TORONTO–Hot Docs opening film “Nipawistamasowin: We Will Stand Up,” directed by Tasha Hubbard, won the Best Canadian Feature Documentary Award at the annual festival’s awards ceremony May 13, where 14 awards and CAN$75,000 ($56,000) in cash and prizes were handed out to Canadian and international films and filmmakers at the Isabel Bader Theater.
Hubbard was on hand to accept the award, which comes with a CAN$10,000 ($7,400) cash prize, for her film about a family’s pursuit of justice from Saskatchewan to the U.N. after the killer of their son Colten Boushie is acquitted of murder. “I’d like to thank this courageous family who trusted me, and who never gave up,” Hubbard said upon accepting it.
“Hope Frozen,” about a grief-stricken Bangkok family and their decision to cryopreserve their deceased daughter, won the Best International Feature Documentary Award. Director and producer Pailin Wedel was on hand to accept the award, which comes with a CAN$10,000 ($7,400) cash prize. The film now qualifies for Oscar consideration in the best documentary feature category.
Matt Gallagher’s “Prey,” which follows a sexual-abuse survivor and his lawyer as they take on the Catholic Church, nabbed the he Director’s Guild of Canada’s Special Jury Prize for a Canadian Feature Documentary, which comes with a cash prize of CAN$5,000 ($3,700).
The Special Jury Prize for International Feature Documentary, and a CAN$5,000 ($3,700) cash prize, was presented to Waad al-Kateab’s and Edward Watts’ “For Sama,” in which a young Syrian mother creates a time capsule for her baby daughter during the last days of the battle for Aleppo. Following its Cannes Special Screening and a theatrical run this summer, the film will premiere on PBS “Frontline” and Channel 4 later this year.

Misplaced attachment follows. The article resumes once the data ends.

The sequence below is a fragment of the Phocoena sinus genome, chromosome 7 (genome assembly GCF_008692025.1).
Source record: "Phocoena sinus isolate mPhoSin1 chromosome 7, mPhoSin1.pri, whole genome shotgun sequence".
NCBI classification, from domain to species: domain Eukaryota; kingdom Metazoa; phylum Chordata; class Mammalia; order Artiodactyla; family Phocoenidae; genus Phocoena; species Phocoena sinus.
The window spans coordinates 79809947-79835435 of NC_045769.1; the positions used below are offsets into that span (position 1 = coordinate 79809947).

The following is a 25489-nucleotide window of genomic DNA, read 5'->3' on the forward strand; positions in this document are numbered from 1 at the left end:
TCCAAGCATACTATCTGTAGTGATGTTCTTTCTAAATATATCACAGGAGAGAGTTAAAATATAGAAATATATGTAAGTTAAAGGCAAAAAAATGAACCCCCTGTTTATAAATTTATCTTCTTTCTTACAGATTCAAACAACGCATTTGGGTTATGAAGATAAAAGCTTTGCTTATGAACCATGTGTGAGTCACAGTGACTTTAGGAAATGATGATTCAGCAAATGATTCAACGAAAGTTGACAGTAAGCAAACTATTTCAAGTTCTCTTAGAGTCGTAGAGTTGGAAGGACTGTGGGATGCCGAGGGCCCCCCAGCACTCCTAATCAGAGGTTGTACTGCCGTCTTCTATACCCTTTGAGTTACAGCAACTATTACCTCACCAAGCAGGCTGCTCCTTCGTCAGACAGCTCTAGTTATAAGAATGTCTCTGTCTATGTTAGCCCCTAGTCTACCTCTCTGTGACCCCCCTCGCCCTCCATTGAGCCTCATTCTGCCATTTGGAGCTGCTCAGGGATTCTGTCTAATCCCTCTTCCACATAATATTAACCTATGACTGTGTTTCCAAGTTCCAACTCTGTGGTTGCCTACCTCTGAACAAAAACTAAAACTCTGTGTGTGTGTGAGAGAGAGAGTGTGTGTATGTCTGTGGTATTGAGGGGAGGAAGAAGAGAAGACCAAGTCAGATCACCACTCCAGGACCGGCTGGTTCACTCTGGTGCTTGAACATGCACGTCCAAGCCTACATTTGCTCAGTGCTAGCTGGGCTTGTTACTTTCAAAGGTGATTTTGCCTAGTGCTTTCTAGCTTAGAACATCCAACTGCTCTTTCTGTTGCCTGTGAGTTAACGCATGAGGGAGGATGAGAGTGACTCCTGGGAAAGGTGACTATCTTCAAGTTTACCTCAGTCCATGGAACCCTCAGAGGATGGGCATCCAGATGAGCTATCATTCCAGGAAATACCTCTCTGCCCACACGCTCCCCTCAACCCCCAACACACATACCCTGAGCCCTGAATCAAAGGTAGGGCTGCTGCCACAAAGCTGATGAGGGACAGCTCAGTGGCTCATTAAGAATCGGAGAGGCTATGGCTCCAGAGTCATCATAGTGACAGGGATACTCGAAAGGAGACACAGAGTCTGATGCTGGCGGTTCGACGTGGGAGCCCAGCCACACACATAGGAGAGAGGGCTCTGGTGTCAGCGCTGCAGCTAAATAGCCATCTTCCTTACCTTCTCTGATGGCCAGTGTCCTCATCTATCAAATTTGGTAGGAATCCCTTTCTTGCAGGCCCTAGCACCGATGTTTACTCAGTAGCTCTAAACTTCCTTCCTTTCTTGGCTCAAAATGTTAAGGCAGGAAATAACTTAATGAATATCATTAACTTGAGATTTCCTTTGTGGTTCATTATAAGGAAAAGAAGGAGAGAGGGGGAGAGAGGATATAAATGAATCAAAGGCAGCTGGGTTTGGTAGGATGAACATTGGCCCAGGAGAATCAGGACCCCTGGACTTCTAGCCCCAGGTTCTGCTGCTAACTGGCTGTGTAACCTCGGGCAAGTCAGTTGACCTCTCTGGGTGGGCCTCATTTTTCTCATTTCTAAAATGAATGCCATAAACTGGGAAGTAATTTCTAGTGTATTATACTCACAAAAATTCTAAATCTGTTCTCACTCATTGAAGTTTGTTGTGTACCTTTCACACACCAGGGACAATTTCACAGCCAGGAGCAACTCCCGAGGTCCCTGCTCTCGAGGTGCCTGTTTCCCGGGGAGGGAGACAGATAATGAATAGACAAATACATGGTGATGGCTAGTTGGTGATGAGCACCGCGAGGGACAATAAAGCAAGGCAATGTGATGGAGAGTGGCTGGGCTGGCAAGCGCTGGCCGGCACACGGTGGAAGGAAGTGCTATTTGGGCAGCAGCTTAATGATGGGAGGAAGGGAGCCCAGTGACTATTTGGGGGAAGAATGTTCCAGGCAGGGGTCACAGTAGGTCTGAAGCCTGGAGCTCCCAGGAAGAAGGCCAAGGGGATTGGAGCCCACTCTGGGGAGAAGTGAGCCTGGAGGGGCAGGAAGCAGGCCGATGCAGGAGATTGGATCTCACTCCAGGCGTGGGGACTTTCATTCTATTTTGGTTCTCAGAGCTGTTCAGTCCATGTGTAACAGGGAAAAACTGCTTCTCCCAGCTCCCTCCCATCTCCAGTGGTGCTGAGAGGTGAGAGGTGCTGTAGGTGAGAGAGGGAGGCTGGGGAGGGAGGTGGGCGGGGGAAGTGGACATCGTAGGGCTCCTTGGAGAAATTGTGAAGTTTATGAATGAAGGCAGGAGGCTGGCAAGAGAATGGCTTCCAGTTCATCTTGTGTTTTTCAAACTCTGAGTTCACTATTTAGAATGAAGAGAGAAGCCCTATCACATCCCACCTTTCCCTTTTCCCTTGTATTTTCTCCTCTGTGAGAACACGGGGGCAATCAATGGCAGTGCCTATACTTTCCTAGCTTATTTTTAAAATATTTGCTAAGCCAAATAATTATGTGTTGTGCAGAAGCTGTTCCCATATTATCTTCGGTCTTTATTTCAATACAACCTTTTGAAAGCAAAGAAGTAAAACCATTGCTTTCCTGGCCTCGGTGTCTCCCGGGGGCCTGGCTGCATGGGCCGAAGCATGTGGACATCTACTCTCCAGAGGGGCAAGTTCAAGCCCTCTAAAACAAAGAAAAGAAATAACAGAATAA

The Emerging Canadian Filmmaker Prize went to Emily Gan for her Malaysia-set “Cavebirds,” and the Emerging International Filmmaker Award went to Nuno Escudeiro for “The Valley.” Both filmmakers also received a CAN$3,000 ($2,200) cash prize.
The Hot Docs Board of Directors acknowledged Julia Reichert as the recipient of the 2019 Hot Docs Outstanding Achievement Award, and Canadian filmmaker Julia Ivanova was honored as the recipient of this year’s Hot Docs Focus On program. In her acceptance remarks, Reichert – whose Sundance premiering “American Factory,” codirected with Steven Bognar, screened at Hot Docs – talked about the efforts by independent filmmakers to create the ITVS as an example of how people need to join together to effect change and progress.
Toronto-based filmmaker and activist Peter Raymont of White Pine Pictures was presented with the Don Haig Award, which comes with a CAN$10,000 (US $7,400) cash prize. The award is given to an outstanding independent Canadian producer with a film in the festival, entrepreneurship, and track record for nurturing emerging talent. As part of his prize, Raymont was able to name emerging screenwriter and director Fazila Amiri as the recipient of a CAN$5,000 ($3,700) cash prize.
The award for Best Mid-Length Documentary was presented to Jaśmina Wójcik’s “Symphony of the Ursus Factory.” Best International Short Documentary Award went to Arturo Aguilar’s “Call Confession.” And the Betty Youson Award for Best Canadian Short Documentary was presented to Tenzin Sedon’s “Kora: A Circle Life.” All three filmmakers also received a CAN$3,000 ($2,200) cash prize.
The Lindalee Tracey Award, which honours an emerging Canadian filmmaker with a passionate point of view, a strong sense of social justice, and a sense of humour, was presented to Andy Alvarez for her film “Our Home.” The Scotiabank Docs For Schools Student Choice Award was presented to Lily Zepeda’s “Mr. Toilet: The World’s #2 Man.” Both filmmakers received a CAN$5,000 ($3,700) cash prize.